Friday, September 18, 2015

Jwt Authentication with Ember + SailsJs / Waterlock

Thought I'd knock together a little example of using Waterlock/SailsJs with EmberJs and using JWT as the mechanism.

JSON Web Token (JWT) is a JSON-based open standard (RFC 7519) for passing claims between parties in web application environment. The tokens are designed to be compact, URL-safe and usable especially in web browser single sign-on (SSO) context.
JWT is a means of providing a simple claims based authentication between a client and a server. The token is an encrypted piece of data which can be sent as part of a payload to allow access to restricted services. The full RFC is here

The basic gist of JWT is this:

  1. User authenticates with server (identity/password, oAuth etc)
  2. Server generates JWT using secret key and some payload (usually a JSON string that provides some basic identification information, a subset of the User object for instance)
  3. Server responds with JWT access_token
  4. Client stores access_token in cookie or local storage (we will be using local storage)
  5. Client provides access_token in future requests.
While this may look a lot like the standard cookies session ID flow there is a major difference in that a JWT is a small encrypted package which defines the access claim and identifies the user. They are inherently much more secure than cookies as well as allowing statelessness - and this is the big one. Yeah sure we can manage session state across servers in a cluster using a central cache like Redis. Go ahead, hope you have a nice day breaking the fundamental design of the web. 

Waterlock is a nifty little user authentication//JSON web token management tool built for Sails:
Using these two projects in tandem makes it ridiculously easy to get up and running with JWT and a decent REST API. Couple that with EmberJs - "a framework for ambitious web applications" and you have a pretty niffty set-up.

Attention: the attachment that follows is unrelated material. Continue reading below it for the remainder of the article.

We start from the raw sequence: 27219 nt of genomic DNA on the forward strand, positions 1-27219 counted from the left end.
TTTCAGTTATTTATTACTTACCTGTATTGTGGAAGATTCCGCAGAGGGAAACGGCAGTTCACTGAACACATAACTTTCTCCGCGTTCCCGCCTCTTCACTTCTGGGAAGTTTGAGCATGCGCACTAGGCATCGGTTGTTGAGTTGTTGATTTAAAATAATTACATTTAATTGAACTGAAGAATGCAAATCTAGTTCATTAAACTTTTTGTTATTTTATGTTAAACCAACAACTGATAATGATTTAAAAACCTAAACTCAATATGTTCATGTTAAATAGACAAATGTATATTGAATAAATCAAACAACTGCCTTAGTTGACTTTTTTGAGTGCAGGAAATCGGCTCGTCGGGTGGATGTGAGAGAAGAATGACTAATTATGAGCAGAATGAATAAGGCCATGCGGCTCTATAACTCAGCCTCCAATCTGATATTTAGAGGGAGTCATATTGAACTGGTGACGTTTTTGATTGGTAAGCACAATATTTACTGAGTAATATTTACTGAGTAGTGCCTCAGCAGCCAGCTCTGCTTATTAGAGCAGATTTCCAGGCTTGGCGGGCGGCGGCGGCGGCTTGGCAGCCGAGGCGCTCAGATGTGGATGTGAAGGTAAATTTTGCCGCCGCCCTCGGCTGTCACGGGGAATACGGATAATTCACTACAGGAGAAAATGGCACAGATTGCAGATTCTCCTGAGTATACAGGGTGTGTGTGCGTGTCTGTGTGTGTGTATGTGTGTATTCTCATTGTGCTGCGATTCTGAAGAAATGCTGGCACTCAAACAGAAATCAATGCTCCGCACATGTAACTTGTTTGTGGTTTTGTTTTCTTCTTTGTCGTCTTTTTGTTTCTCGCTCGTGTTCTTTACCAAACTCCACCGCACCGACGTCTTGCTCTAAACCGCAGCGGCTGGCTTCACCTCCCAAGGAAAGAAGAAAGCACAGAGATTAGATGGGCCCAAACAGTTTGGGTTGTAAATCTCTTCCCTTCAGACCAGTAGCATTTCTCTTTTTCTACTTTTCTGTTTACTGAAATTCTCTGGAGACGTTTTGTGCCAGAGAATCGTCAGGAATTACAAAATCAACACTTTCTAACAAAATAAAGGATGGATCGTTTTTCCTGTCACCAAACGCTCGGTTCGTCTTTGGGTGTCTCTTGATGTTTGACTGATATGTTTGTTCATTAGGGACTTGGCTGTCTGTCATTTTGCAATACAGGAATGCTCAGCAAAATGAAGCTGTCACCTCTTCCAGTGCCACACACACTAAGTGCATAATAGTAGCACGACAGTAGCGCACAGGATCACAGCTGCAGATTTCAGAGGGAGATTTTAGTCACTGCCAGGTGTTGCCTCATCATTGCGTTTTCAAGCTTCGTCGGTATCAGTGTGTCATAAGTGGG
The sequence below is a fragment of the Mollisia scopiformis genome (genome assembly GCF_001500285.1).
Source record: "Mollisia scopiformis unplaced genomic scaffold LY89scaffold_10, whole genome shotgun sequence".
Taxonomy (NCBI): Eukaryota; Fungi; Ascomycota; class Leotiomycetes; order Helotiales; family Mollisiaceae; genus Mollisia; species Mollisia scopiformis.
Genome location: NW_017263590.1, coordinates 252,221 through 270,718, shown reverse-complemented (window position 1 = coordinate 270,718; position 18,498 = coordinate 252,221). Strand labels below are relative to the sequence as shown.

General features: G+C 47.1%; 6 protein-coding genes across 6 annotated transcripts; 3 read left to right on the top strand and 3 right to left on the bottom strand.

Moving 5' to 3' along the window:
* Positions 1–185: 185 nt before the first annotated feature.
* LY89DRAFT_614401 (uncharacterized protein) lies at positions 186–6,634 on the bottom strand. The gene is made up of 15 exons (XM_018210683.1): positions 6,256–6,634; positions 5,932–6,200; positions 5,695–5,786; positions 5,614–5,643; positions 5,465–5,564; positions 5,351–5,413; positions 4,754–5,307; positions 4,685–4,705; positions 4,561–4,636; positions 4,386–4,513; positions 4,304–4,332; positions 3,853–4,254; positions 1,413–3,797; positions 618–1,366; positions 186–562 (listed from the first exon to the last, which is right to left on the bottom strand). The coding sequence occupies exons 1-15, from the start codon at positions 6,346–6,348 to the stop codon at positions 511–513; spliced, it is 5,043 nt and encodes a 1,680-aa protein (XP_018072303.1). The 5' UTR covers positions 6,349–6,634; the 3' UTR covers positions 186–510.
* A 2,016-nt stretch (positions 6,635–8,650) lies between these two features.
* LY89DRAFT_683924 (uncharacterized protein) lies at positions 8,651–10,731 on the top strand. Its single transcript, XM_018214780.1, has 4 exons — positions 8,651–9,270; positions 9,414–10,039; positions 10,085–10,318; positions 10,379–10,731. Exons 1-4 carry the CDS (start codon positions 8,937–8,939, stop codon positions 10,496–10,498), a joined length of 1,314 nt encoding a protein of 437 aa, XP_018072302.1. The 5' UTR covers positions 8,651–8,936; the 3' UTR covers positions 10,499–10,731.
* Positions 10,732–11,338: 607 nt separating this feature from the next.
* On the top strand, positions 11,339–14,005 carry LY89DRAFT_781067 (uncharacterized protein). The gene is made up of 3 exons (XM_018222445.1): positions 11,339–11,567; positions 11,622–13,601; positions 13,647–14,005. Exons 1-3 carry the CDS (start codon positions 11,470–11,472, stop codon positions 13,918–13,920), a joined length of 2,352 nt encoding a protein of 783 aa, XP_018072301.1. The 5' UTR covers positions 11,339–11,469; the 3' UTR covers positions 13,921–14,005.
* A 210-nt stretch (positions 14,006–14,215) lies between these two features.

The best way for handling auth in an Ember app is through the use of Ember Simple Auth:
While all of these parts are really simple to use they aren't necessarily that simple to get up and running with. This whole area of software development (JavaScript in particular) is evolving at a rate of knots,  JWT is a relatively new technology and server side frameworks such as SailsJs and client side frameworks like EmberJs are moving so fast it's really, really hard to keep up unless you're lucky enough to be able to dedicate your full attention! This is both good an bad news, there's a lot of well meaning blog posts out there explaining how to do XYZ with these tools but as soon as they are published they're out of date. I expect the same will unfortunately be true of this post. But for now at least the repo is using the very latest of each of the dependancies and (I hope) provides some clear guidance in getting this set up.

So that's the server side and UI components. I'm not going to go through setting up each of these components - you can see how that's all done on each of their repos. I'm also asuming that if you're interested in this little cocktail of code you're probably aware of each of them but a little confused as to how you go about pinning it all together.

So down to the code! The repo is here: go ahead and clone it if that's what flicks your switch - I expect it does else you wouldn't have read this far.

There's 2 parts to this repo:
  • The Server
  • The Client
I'll walk us through the interesting parts of the server initially - there's not much to it!